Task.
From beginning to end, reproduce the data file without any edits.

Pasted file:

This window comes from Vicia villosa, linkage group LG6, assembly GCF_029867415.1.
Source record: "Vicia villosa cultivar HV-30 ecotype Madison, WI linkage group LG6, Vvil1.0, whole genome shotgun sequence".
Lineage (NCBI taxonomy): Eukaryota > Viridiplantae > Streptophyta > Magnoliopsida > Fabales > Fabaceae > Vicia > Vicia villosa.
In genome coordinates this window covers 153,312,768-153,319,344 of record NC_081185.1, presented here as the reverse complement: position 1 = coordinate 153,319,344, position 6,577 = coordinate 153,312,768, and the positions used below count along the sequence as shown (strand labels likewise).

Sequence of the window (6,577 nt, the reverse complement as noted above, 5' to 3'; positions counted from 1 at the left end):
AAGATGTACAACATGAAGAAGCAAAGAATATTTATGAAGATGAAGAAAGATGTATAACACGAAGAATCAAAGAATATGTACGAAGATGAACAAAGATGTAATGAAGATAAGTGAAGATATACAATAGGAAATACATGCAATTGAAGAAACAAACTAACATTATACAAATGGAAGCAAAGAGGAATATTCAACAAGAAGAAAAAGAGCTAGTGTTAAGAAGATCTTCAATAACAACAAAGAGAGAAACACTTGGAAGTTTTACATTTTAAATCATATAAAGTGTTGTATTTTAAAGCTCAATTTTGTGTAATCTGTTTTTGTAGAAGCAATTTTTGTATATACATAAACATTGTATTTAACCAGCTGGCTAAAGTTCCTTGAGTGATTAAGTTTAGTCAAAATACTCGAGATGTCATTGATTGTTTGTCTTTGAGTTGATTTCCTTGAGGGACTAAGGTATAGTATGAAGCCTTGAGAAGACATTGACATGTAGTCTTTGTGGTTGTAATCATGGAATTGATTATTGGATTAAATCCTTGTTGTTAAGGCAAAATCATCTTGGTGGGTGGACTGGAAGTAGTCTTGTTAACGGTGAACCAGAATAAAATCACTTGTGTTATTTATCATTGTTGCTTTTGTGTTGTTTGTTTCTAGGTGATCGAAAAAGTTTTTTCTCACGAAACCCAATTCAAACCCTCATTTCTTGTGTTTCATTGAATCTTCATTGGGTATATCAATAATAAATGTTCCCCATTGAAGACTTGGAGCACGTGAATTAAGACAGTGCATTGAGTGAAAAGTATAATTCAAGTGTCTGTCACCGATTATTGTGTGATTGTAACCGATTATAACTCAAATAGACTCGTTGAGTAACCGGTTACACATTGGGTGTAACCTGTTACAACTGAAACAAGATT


This window comes from Vicia villosa, linkage group LG6, assembly GCF_029867415.1.
Source record: "Vicia villosa cultivar HV-30 ecotype Madison, WI linkage group LG6, Vvil1.0, whole genome shotgun sequence".
Lineage (NCBI taxonomy): Eukaryota > Viridiplantae > Streptophyta > Magnoliopsida > Fabales > Fabaceae > Vicia > Vicia villosa.
In genome coordinates this window covers 153,312,768-153,319,344 of record NC_081185.1, presented here as the reverse complement: position 1 = coordinate 153,319,344, position 6,577 = coordinate 153,312,768, and the positions used below count along the sequence as shown (strand labels likewise).

Sequence of the window (6,577 nt, the reverse complement as noted above, 5' to 3'; positions counted from 1 at the left end):
AAGATGTACAACATGAAGAAGCAAAGAATATTTATGAAGATGAAGAAAGATGTATAACACGAAGAATCAAAGAATATGTACGAAGATGAACAAAGATGTAATGAAGATAAGTGAAGATATACAATAGGAAATACATGCAATTGAAGAAACAAACTAACATTATACAAATGGAAGCAAAGAGGAATATTCAACAAGAAGAAAAAGAGCTAGTGTTAAGAAGATCTTCAATAACAACAAAGAGAGAAACACTTGGAAGTTTTACATTTTAAATCATATAAAGTGTTGTATTTTAAAGCTCAATTTTGTGTAATCTGTTTTTGTAGAAGCAATTTTTGTATATACATAAACATTGTATTTAACCAGCTGGCTAAAGTTCCTTGAGTGATTAAGTTTAGTCAAAATACTCGAGATGTCATTGATTGTTTGTCTTTGAGTTGATTTCCTTGAGGGACTAAGGTATAGTATGAAGCCTTGAGAAGACATTGACATGTAGTCTTTGTGGTTGTAATCATGGAATTGATTATTGGATTAAATCCTTGTTGTTAAGGCAAAATCATCTTGGTGGGTGGACTGGAAGTAGTCTTGTTAACGGTGAACCAGAATAAAATCACTTGTGTTATTTATCATTGTTGCTTTTGTGTTGTTTGTTTCTAGGTGATCGAAAAAGTTTTTTCTCACGAAACCCAATTCAAACCCTCATTTCTTGTGTTTCATTGAATCTTCATTGGGTATATCAATAATAAATGTTCCCCATTGAAGACTTGGAGCACGTGAATTAAGACAGTGCATTGAGTGAAAAGTATAATTCAAGTGTCTGTCACCGATTATTGTGTGATTGTAACCGATTATAACTCAAATAGACTCGTTGAGTAACCGGTTACACATTGGGTGTAACCTGTTACAACTGAAACAAGATT